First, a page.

EXPOSED: How Zuma got off the hook

REVEALED: Jacob Zuma's lawyer accused of blackmailing NPA
REVEALED: Jacob Zuma's lawyer accused of blackmailing NPA

South Africa's top prosecutors were overwhelmingly in favour of pressing ahead with the corruption case against Jacob Zuma and had dismissed the so-called "spy tapes" as irrelevant just days before the charges were sensationally dropped in April 2009.

This is revealed in more than 300 pages of explosive internal e-mails, memos and minutes of meetings leaked to the Sunday Times.

The documents raise questions over why then-prosecutions boss Mokotedi Mpshe ignored all their advice and let Zuma off the hook, citing the "spy tapes" as evidence that Zuma was the victim of a plot.

They also lift the lid on the high drama and intense internal wrangling that put SA's criminal justice system on trial in one of the most dramatic episodes of the country's recent past. The documents reveal for the first time that the Scorpions team prosecuting Zuma:

  • Believed Zuma was trying to "blackmail" them into dropping the charges by threatening to release information on the tapes that would be embarrassing to the National Prosecuting Authority (NPA);
  • Urged Mpshe several times to proceed with the prosecution after being briefed about the "spy tapes";
  • Pointed out "fatal" legal flaws in Mpshe's decision not to proceed; and
  • Questioned former NPA boss Bulelani Ngcuka twice about the tapes. Ngcuka said the same people who accused him of being an apartheid spy were behind these tapes.

The documents include minutes of a briefing held in Mpshe's boardroom on March 18 2009 by asset forfeiture unit head Willie Hofmeyr and Pretoria prosecutor Sibongile Mzinyathi - the only two NPA officials who listened to the tapes.

The minutes reveal that Zuma's lawyer, Michael Hulley, approached Hofmeyr with "new evidence" that he said warranted dropping the charges against Zuma - phone taps of Scorpions boss Leonard McCarthy - that he asked Hofmeyr to listen to.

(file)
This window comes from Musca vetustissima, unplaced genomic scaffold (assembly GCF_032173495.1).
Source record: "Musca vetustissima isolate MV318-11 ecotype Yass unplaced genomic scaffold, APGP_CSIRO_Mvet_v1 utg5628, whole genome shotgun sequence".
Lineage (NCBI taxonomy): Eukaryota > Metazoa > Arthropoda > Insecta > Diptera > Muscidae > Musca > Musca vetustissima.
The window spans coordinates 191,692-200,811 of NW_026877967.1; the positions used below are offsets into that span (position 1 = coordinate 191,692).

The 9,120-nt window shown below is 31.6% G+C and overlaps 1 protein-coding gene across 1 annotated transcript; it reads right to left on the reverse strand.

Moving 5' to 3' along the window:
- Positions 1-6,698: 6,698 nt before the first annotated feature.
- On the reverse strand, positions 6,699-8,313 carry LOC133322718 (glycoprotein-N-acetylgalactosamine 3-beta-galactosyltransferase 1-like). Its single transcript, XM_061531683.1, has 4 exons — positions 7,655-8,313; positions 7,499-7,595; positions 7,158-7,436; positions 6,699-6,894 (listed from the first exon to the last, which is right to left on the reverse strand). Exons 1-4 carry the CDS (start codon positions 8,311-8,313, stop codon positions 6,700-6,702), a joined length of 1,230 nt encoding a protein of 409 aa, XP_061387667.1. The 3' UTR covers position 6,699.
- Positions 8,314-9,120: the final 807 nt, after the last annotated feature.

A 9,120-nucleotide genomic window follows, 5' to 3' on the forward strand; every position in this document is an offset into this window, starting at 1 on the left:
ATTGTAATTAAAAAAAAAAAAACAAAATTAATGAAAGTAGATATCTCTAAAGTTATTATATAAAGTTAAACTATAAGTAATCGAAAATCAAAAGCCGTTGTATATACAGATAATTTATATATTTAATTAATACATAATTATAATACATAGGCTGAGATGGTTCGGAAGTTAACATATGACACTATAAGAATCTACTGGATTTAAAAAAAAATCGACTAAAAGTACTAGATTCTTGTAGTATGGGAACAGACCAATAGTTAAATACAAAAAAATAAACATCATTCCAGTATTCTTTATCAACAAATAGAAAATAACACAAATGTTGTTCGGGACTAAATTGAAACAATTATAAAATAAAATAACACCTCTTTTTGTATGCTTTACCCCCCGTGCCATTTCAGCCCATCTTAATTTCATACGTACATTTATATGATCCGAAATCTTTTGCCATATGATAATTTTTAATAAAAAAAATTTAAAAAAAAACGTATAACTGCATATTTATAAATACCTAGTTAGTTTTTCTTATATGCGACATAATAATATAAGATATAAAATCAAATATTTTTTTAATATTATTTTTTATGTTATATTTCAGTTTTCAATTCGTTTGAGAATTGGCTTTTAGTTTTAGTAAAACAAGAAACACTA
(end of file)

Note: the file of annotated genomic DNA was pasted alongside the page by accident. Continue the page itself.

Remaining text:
Hulley did not disclose evidence of these "spy tapes" in written representations he made to the NPA on Zuma's behalf weeks earlier. The tapes "seemed to be" from the National Intelligence Agency and would be used by Hulley to argue for a permanent stay of prosecution.

According to notes made by Hofmeyr and Mzinyathi while they listened to the tapes, the recordings reveal McCarthy was "part of a campaign for Thabo Mbeki" to win the ANC elective conference in Polokwane in December 2007, which Zuma won. But Hofmeyr and Mzinyathi's notes also state that Mbeki had told McCarthy not to charge Zuma and former police commissioner Jackie Selebi before Polokwane.

Notes from the meeting say the team prosecuting Zuma "was not aware of this manipulation and conspiracies - they followed the evidence. Unfortunately, I doubt if any will ever believe them. This is a sad, sad day in the history of SA!!!".

These new documents intensify the mystery of why Mpshe would take a decision diametrically opposed to his senior prosecutors working on the case, and is likely to add weight to a case brought by the DA to have it reviewed.

They reveal that on at least two occasions after the "spy tapes" briefing - on March 20 and on April 2 2009 - prosecutors sent a memo to Mpshe urging him to press ahead with the Zuma prosecution. Attached to one of the memos was a letter prosecutors expected Mpshe to sign and send to Hulley, rejecting the "spy tapes" as a reason for dropping charges.

"A decision not to prosecute ... would undoubtedly be regarded by many as simply caving in to political pressure," the letter, which was never signed by Mpshe, reads. "After anxious consideration, I have concluded that my decision to indict your client in 2007 was not influenced, improperly or otherwise, by McCarthy."

The letter also states that Hulley's threat to include allegations of political interference based on the "spy tapes" in a court application, and his "observations that this would be a great embarrassment to the NPA and the persons concerned" amounted to "blackmail".

The new documents unearthed this month show Zuma's chief prosecutor, Billy Downer, former KwaZulu-Natal Scorpions boss Anton Steynberg and two top jurists they consulted - Wim Trengove and Andrew Breitenbach - were unanimous the "spy tapes" should not give Zuma a free pass.